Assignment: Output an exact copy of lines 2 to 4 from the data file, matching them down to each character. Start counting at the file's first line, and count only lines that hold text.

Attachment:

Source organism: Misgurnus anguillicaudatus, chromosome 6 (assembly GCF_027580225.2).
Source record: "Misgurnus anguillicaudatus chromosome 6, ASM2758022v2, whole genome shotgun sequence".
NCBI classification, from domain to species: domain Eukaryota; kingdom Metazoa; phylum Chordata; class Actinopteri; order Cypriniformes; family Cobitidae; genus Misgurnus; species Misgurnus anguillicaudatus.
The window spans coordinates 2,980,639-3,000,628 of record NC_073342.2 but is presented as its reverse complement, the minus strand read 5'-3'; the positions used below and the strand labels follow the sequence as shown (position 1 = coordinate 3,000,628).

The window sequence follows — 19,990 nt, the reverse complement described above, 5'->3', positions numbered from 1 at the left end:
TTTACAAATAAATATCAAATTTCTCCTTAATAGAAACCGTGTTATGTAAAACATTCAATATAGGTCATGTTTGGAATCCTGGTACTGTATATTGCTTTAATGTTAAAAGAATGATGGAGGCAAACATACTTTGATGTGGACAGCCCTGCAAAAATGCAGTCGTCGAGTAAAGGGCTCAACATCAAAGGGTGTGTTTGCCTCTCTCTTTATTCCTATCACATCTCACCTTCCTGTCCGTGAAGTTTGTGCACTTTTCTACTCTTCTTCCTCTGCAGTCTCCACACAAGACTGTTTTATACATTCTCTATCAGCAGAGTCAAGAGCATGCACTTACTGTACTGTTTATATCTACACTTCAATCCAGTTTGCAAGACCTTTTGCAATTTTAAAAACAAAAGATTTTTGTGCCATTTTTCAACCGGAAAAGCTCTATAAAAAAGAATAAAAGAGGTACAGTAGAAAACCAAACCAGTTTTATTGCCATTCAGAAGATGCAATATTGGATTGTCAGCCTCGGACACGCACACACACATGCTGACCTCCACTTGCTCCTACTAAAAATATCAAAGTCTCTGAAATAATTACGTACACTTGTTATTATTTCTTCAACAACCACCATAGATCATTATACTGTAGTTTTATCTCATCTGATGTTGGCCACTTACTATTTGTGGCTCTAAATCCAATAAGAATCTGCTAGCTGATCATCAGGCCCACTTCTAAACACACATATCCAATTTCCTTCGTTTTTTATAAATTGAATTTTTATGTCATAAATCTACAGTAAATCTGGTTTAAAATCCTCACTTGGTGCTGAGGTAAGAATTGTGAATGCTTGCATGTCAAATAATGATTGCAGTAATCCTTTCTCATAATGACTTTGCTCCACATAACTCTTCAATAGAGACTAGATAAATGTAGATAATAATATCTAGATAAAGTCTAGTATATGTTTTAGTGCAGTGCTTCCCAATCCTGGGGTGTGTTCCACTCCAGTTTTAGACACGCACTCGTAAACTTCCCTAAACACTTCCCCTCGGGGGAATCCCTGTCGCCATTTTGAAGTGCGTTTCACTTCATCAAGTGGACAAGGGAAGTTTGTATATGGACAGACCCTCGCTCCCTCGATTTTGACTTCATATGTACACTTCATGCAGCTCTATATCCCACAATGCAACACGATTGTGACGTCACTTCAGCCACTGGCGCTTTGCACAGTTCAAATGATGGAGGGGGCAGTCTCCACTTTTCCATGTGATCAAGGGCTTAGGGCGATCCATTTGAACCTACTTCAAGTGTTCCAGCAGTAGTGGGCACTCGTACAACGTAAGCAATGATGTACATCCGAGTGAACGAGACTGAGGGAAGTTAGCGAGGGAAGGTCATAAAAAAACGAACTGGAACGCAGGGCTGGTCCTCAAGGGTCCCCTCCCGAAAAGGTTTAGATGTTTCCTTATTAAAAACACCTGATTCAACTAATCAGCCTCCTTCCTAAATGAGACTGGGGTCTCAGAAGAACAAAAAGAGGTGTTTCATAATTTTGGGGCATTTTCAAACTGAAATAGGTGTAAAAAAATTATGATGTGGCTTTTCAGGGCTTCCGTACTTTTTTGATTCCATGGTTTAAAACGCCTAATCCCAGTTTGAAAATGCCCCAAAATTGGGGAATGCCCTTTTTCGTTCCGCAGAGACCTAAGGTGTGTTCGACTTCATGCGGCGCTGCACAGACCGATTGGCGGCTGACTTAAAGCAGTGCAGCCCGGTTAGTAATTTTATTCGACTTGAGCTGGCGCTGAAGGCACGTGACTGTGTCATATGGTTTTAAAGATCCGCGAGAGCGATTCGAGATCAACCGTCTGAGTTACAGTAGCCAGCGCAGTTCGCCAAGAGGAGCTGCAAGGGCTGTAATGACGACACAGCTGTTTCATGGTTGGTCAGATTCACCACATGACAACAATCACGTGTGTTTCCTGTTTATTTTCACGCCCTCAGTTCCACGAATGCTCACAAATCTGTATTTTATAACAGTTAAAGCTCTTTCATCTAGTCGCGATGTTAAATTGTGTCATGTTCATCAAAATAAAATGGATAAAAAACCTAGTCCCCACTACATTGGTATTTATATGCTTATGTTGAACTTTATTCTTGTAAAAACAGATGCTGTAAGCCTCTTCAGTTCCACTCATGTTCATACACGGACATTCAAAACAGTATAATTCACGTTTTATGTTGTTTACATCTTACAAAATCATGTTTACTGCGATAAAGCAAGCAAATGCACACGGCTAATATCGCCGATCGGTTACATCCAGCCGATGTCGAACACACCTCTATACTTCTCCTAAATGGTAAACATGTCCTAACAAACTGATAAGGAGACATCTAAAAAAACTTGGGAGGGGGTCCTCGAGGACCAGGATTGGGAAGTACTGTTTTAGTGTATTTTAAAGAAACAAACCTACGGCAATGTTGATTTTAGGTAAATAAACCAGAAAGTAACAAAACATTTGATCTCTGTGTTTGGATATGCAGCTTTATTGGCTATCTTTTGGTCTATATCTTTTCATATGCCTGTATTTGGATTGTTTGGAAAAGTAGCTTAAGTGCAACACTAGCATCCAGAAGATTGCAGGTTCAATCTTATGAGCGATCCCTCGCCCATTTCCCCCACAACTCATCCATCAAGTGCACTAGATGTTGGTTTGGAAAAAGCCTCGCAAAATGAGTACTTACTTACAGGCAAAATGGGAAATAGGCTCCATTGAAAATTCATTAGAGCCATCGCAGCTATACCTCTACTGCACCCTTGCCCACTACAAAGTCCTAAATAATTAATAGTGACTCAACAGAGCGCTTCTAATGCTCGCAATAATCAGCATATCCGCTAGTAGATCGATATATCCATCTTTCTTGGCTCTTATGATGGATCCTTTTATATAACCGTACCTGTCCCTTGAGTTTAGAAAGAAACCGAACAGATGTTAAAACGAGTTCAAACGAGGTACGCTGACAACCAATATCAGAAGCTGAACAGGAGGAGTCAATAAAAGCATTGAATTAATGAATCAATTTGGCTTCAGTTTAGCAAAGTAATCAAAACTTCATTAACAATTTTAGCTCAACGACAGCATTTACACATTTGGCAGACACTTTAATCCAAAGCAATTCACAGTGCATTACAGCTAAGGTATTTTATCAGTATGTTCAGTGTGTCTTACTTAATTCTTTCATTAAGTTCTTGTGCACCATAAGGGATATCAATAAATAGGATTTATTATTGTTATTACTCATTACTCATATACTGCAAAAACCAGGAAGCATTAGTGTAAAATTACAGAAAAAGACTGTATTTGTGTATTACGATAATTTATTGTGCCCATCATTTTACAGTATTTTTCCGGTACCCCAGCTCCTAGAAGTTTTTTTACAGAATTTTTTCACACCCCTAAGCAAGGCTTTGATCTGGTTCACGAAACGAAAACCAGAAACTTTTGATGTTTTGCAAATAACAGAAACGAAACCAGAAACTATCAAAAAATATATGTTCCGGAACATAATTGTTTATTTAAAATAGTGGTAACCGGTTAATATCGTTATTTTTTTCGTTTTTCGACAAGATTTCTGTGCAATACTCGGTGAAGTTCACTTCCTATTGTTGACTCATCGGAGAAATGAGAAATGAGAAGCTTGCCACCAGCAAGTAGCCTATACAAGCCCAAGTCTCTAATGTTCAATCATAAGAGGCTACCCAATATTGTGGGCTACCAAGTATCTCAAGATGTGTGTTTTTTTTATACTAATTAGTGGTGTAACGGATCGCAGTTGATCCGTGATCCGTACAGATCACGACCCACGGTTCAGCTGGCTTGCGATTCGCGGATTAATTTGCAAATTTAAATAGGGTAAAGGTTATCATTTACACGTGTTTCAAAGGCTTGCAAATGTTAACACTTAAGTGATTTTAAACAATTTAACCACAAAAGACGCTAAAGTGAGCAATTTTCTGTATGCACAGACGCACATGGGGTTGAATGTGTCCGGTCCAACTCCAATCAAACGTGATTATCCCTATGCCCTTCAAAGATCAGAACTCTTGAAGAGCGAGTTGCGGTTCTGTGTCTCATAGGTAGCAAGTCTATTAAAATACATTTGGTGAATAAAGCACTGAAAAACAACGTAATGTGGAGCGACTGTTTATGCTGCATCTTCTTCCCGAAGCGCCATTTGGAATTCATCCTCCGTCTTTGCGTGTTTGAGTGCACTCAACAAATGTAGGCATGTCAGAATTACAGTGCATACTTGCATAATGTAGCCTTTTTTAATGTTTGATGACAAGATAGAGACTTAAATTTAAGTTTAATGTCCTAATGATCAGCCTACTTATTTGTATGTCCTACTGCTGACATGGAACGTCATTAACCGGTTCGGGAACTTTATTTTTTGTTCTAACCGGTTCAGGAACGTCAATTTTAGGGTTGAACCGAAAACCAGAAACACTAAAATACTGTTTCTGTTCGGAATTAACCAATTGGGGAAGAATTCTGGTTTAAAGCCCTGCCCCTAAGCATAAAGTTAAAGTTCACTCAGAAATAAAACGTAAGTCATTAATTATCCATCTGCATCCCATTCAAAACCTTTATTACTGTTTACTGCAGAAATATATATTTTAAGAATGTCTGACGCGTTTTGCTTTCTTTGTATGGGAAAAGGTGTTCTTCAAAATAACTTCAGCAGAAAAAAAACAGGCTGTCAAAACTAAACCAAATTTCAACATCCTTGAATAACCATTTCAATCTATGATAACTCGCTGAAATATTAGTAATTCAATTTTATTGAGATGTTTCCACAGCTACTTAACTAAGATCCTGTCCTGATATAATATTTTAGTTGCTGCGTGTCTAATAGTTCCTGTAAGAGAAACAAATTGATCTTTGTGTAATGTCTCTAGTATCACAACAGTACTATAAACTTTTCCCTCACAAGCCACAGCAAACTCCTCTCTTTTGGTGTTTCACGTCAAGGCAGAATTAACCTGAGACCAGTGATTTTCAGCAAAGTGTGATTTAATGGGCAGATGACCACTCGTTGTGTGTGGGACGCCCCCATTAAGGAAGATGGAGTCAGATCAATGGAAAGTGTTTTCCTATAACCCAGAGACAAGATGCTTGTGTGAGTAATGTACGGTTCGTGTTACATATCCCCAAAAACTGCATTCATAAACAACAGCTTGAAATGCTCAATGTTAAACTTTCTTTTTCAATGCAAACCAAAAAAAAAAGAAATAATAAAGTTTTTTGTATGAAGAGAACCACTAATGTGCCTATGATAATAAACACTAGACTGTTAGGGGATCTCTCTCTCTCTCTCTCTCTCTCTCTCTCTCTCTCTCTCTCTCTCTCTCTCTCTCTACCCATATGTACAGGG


Source record: "Misgurnus anguillicaudatus chromosome 6, ASM2758022v2, whole genome shotgun sequence".
NCBI classification, from domain to species: domain Eukaryota; kingdom Metazoa; phylum Chordata; class Actinopteri; order Cypriniformes; family Cobitidae; genus Misgurnus; species Misgurnus anguillicaudatus.
The window spans coordinates 2,980,639-3,000,628 of record NC_073342.2 but is presented as its reverse complement, the minus strand read 5'-3'; the positions used below and the strand labels follow the sequence as shown (position 1 = coordinate 3,000,628).